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GEORGE WILLIAM AMIS
Publisher's salesman George Amis worked for the Harcourt, Brace publishing company for several decades. In 1921, he worked as a "traveller," a salesman who visits bookshops to promote new publications and backlist items to shop owners and managers. A profile of Harcourt's spring list that year in Publishers Weekly notes, "As their textbook list begins to be a significant part of their work, they plan to devote a good deal of attention to developing that side of the business." In the decades to come, Harcourt was to become a major force in textbook publishing.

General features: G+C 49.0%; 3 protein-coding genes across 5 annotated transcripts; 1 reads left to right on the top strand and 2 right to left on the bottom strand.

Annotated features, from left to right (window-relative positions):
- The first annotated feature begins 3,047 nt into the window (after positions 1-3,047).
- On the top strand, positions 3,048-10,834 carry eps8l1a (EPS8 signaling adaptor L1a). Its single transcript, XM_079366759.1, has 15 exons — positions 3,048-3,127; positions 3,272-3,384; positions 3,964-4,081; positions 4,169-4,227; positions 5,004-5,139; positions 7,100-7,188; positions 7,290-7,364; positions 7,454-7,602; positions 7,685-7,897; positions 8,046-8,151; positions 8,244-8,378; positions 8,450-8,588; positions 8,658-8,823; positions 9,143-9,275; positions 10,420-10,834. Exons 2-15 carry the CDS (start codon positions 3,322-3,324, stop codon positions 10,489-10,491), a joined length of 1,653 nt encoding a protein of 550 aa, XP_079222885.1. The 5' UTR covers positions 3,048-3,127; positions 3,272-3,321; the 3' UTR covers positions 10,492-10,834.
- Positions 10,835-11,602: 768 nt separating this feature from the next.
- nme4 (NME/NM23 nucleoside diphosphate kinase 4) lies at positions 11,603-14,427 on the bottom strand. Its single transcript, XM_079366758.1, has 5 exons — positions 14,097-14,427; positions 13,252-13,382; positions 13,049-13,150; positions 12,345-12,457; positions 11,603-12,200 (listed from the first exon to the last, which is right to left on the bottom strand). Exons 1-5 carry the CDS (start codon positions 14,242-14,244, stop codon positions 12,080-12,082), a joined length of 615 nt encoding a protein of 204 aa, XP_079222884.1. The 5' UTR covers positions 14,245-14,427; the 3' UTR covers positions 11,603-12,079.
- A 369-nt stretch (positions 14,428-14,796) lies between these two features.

The dust jacket of Heywood Broun's Seeing Things at Night (New York: Harcourt, Brace, 1921)
If Amis visited Frank Shay's bookshop on a sales call in the months just after the shop opened, it is likely that he would have promoted this collection of Broun's essays to Frank Shay. Other shop-related books on the Harcourt list that year included Helen Louise Cohen's One-Act Plays by Modern Authors, Sinclair Lewis's Main Street, and Ludwig Lewisohn's translation of Jakob Wassermann's World's Illusion.